The revenge of Els Visser: stunning victory Challenge Wanaka

Els Visser wins Challenge Wanaka (Picture: Challenge Family)

Last year Els Visser finished second at Challenge Wanaka and that was mainly because she unexpectedly rode the wrong way on the bike, but now the Dutch athlete erased the negative memories of that disappointment in one fell swoop by winning the 2024-edition in more than impressive fashion. After the swim, Visser had to chase full on, but on the bike she took the lead to finally decide Challenge Wanaka in her favor during the run.

In any case, Visser’s competitors have been warned whenever she is at the start somewhere, because even though Visser almost always comes out of the water a few minutes behind the fastest swimmers of the day, once the motor on the bike turns on, there is virtually no place left to hide. That was no different today in New Zealand’s Wanaka: Rebecca Clarke came out of the water first with a swim time of 24:27 minutes, followed just over a minute later by Aleisha Wesley. Visser then followed in fifth, but was nearly 4:30 minutes behind and had Britain’s Laura Siddall directly at her feet.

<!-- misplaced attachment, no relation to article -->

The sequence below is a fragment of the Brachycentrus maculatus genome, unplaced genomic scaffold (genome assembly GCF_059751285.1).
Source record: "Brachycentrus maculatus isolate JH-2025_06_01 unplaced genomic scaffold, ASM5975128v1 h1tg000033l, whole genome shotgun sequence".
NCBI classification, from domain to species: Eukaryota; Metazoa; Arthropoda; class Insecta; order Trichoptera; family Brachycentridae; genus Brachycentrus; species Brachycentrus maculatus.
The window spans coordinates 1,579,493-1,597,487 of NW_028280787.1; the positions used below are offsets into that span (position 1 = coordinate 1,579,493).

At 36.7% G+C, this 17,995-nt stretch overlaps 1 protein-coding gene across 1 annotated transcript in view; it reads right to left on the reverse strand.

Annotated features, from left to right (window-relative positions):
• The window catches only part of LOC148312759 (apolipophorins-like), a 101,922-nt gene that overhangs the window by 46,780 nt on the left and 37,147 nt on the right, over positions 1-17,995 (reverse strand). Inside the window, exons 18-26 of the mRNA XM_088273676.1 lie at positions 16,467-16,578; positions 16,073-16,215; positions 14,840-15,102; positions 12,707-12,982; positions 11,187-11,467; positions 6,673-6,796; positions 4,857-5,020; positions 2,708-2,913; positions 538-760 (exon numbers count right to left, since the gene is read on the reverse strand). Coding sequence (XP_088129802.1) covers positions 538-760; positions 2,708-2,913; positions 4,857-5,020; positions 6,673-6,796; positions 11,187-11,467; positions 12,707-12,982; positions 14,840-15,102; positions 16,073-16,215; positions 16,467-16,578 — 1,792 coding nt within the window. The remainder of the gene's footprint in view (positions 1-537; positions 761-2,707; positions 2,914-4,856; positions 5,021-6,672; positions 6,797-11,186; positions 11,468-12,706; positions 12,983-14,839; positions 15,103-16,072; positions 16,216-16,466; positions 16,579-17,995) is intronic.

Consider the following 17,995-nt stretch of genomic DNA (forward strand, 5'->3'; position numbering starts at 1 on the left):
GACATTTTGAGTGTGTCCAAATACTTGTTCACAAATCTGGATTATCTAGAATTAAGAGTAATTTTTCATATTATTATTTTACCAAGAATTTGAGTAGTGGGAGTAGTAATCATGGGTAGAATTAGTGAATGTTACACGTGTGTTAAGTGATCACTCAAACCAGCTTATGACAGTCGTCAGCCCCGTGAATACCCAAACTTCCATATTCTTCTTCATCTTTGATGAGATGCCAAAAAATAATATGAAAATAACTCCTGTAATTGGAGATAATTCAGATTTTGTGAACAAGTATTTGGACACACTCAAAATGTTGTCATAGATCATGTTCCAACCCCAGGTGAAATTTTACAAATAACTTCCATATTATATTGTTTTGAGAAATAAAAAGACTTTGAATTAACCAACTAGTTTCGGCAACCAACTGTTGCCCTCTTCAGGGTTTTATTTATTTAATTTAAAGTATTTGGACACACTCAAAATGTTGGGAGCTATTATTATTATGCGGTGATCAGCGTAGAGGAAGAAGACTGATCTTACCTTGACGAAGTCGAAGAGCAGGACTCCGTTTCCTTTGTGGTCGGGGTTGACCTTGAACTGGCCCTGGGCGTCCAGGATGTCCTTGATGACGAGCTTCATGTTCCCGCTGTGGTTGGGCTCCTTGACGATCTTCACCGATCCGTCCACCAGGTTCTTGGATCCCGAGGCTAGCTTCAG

On the bike, Clarke and Wesley initially got together, but the main focus was on Visser, who did not ride quietly, but rather raced to the front of the race and made up her deficit at an almost dizzying pace. After thirty kilometers, there was already less than a minute of her deficit left, and after sixty kilometers, Visser was even in the lead already. Clarke was still following closed behind, but Wesley had already been dropped and not much later Clarke also had to let the Dutchwoman go. Once back in T2, Visser’s lead appeared to have grown quickly, as Clarke followed at 2:03 minutes, Wesley at 5:25 minutes and Siddall, then fourth, at 9:47 minutes.

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Els Visser going full gas in Wanaka (Picture: Challenge Family)

Visser did not had to look over her shoulders anymore during the run: she was so strong that even then she saw her lead grow and grow. Halfway through the leaden course – which is entirely unpaved and leads twice over a tough climb – her lead over Clarke was already more than six minutes, and Siddall, though advanced to third place, was running behind at over 11 minutes.

In the end, Visser won the race in 4:34:46. Clarke was second in 4:43:29 and Siddall third in 4:44:22.